On 9/11/13 6:00 AM, Alexandre Anzala-Yamajako wrote:
Chacha20 being a stream cipher, the only requirement we have on the ICV is that it doesn't repeat isn't ?
You mean IV, the Initialization Vector. ICV is the Integrity Check Value, usually 32-64 bits appended to the packet. Each is separately keyed.
This means that if there's a problem with setting 'mostly zeroed out' ICV for Chacha20 we shouldn't use it at all period.
I strongly disagree. In my network protocol security designs, I always try to think about weaknesses in the implementation and potential future attacks on the algorithm -- and try to strengthen the security margin. For example, IP-MAC fills every available zero space with randomness, while H-MAC (defined more than a year later) uses constants instead. IP-MAC was proven stronger than H-MAC. Sadly, in the usual standards committee-itis, "newer" is often assumed to be "improved" and "better". So H-MAC was adopted instead. Of course, we know that H-MAC was chosen by an NSA mole in the IETF, so I don't trust it. Also, there's a certain silliness in formal cryptology that assumes we shouldn't have longer randomness keying than the formal "strength" of the algorithm. That might have been true in the days of silk and cyanide, where keying was a hard problem, but modern computing can generate lots of longer nonces without much effort. In reality, adding longer nonces may not improve the "strength" of the algorithm itself, but it improves the margin against attack. A nearly practical attack of order 2**80 could be converted to an impractical attack of order 2**96....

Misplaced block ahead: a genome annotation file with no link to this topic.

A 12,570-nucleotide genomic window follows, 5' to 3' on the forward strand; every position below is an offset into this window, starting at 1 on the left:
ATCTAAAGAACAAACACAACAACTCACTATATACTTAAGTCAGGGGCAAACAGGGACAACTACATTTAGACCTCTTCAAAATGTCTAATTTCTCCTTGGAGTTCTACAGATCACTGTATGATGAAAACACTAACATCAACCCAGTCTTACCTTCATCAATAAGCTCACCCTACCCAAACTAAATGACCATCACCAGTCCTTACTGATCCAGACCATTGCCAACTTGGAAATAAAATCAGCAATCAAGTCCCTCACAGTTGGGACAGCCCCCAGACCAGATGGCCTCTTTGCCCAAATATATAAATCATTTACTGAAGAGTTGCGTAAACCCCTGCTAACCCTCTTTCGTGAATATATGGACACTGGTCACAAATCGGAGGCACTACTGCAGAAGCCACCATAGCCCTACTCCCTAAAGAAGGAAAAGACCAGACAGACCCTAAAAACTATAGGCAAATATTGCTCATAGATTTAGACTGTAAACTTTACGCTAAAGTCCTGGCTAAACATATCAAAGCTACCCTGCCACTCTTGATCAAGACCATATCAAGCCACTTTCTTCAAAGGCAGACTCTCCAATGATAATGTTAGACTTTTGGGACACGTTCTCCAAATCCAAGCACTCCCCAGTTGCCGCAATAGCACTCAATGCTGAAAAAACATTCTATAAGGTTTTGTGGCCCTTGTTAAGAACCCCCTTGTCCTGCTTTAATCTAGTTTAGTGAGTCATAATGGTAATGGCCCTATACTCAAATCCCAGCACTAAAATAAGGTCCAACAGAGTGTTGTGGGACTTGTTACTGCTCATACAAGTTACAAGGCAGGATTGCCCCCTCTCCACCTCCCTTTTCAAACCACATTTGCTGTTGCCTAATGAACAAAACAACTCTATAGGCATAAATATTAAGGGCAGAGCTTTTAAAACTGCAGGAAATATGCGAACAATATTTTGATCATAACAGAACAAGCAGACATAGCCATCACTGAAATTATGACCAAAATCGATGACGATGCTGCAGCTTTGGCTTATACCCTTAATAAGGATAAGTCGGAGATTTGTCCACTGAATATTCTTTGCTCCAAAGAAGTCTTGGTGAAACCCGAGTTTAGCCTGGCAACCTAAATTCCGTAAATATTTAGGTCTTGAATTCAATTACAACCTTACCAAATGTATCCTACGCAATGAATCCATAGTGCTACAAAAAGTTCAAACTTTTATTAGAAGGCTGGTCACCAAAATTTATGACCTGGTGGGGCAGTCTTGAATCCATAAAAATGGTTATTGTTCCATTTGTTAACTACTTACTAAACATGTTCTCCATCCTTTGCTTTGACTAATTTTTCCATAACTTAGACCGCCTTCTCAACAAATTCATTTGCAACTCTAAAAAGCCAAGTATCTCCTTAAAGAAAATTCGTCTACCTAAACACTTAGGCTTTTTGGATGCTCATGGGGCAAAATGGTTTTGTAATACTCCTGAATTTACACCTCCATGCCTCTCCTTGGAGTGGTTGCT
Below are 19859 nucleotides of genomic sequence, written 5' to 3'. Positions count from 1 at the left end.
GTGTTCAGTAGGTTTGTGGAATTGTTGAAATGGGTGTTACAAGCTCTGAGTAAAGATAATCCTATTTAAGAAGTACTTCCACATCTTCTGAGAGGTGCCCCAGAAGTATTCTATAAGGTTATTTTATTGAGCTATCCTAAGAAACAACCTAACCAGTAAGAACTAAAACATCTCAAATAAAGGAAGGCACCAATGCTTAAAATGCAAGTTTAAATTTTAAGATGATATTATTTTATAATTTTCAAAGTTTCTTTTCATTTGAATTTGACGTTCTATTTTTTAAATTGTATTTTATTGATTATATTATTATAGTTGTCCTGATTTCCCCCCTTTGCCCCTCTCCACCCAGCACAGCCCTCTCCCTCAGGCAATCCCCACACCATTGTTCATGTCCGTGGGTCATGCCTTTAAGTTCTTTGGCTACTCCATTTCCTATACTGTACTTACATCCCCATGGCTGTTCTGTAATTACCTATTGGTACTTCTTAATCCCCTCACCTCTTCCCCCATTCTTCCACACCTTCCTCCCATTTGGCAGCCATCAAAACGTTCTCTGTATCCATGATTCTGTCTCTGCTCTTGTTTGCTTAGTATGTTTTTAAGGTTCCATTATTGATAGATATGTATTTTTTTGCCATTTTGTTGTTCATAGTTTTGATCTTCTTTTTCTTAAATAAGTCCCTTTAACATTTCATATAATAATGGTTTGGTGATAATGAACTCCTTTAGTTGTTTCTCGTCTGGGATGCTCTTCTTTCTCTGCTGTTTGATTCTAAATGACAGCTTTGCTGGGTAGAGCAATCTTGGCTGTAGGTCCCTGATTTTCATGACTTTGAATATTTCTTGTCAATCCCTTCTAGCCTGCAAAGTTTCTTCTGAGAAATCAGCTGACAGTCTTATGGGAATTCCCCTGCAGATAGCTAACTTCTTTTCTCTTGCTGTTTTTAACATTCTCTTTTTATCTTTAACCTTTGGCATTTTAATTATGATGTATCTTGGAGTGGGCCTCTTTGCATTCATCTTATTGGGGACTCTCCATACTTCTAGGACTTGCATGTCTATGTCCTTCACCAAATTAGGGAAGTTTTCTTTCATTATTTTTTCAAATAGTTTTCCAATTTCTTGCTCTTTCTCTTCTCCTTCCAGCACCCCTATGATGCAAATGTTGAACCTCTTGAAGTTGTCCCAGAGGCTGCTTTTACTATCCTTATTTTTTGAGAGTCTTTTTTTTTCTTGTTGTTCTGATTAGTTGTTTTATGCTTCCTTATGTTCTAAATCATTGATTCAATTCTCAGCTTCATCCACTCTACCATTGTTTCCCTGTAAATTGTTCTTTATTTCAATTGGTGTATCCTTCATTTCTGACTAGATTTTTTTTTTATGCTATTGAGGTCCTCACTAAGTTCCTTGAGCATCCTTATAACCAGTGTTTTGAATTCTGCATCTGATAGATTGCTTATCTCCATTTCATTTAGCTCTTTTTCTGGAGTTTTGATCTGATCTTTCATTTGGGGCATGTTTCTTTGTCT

As far as your proposition is concerned, the performance penalty seems to largely depend on the target platform. Wouldn't using the same set of operations as Chacha prevent an unexpected performance drop in case of lots of short messages ?
I don't understand this part of your message. My ancient CBCS formulation that I'll probably use for PPP (Xor'ing a per-session key with a per-packet unique value) is demonstrably much faster than using ChaCha itself to do that same thing. We've been using stream ciphers and pseudo-stream ciphers (made by chaining MACs or chaining block ciphers) to create per-packet nonces for as long as I can remember (over 20 years). You'll see that in CHAP and Photuris and CBCS. So I'm not arguing with Adam's use of ChaCha for it. It just bugs me that we aren't filling in as much randomness as we could! _______________________________________________ The cryptography mailing list email@example.com http://www.metzdowd.com/mailman/listinfo/cryptography